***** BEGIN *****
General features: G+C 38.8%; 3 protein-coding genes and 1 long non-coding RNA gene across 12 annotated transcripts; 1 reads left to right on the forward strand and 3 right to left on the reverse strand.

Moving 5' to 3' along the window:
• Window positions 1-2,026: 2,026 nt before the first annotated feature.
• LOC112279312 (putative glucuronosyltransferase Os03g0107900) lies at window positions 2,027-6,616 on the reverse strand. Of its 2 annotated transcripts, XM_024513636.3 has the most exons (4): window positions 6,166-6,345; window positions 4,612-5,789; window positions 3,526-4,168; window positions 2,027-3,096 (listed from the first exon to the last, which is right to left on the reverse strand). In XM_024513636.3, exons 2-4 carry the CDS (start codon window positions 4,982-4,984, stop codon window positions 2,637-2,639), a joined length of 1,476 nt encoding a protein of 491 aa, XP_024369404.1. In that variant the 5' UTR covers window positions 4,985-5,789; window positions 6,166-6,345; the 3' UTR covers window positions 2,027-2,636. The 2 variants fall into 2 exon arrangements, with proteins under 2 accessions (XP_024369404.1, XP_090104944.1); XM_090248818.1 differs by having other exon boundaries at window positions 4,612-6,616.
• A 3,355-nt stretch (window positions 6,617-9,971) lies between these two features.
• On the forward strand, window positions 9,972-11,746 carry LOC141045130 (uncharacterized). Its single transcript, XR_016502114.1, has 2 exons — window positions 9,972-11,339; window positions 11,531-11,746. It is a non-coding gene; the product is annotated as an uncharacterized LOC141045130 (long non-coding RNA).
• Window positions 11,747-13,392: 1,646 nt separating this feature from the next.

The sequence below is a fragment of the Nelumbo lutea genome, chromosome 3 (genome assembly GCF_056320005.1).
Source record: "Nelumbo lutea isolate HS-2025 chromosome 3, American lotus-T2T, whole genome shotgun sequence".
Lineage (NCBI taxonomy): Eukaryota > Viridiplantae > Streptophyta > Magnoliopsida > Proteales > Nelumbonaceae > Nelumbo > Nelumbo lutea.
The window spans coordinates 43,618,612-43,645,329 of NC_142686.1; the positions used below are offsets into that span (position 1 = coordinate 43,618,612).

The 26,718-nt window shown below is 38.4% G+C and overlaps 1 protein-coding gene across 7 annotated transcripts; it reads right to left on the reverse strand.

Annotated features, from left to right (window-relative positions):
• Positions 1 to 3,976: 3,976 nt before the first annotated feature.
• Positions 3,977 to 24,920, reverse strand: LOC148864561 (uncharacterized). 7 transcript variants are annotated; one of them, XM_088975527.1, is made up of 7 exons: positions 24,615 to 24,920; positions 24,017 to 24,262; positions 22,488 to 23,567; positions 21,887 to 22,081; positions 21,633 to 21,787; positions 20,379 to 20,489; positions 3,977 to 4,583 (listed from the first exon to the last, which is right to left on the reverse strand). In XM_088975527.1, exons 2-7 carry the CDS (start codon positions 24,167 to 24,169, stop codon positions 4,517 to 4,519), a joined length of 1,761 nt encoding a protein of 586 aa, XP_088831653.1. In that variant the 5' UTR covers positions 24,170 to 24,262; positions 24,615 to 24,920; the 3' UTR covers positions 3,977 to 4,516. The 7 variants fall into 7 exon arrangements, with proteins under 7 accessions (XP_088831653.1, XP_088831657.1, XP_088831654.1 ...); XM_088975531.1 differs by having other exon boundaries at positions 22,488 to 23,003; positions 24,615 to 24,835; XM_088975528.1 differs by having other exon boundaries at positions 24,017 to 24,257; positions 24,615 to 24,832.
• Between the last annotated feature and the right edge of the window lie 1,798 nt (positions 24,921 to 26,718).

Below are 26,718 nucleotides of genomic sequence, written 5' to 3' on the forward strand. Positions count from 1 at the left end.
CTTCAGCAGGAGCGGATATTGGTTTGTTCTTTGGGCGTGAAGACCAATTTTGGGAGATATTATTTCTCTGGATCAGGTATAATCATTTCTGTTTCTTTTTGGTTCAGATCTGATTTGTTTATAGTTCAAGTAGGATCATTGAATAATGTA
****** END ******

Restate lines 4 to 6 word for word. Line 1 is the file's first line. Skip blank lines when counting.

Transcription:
• LOC112279312 (putative glucuronosyltransferase Os03g0107900) lies at window positions 2,027-6,616 on the reverse strand. Of its 2 annotated transcripts, XM_024513636.3 has the most exons (4): window positions 6,166-6,345; window positions 4,612-5,789; window positions 3,526-4,168; window positions 2,027-3,096 (listed from the first exon to the last, which is right to left on the reverse strand). In XM_024513636.3, exons 2-4 carry the CDS (start codon window positions 4,982-4,984, stop codon window positions 2,637-2,639), a joined length of 1,476 nt encoding a protein of 491 aa, XP_024369404.1. In that variant the 5' UTR covers window positions 4,985-5,789; window positions 6,166-6,345; the 3' UTR covers window positions 2,027-2,636. The 2 variants fall into 2 exon arrangements, with proteins under 2 accessions (XP_024369404.1, XP_090104944.1); XM_090248818.1 differs by having other exon boundaries at window positions 4,612-6,616.
• A 3,355-nt stretch (window positions 6,617-9,971) lies between these two features.
• On the forward strand, window positions 9,972-11,746 carry LOC141045130 (uncharacterized). Its single transcript, XR_016502114.1, has 2 exons — window positions 9,972-11,339; window positions 11,531-11,746. It is a non-coding gene; the product is annotated as an uncharacterized LOC141045130 (long non-coding RNA).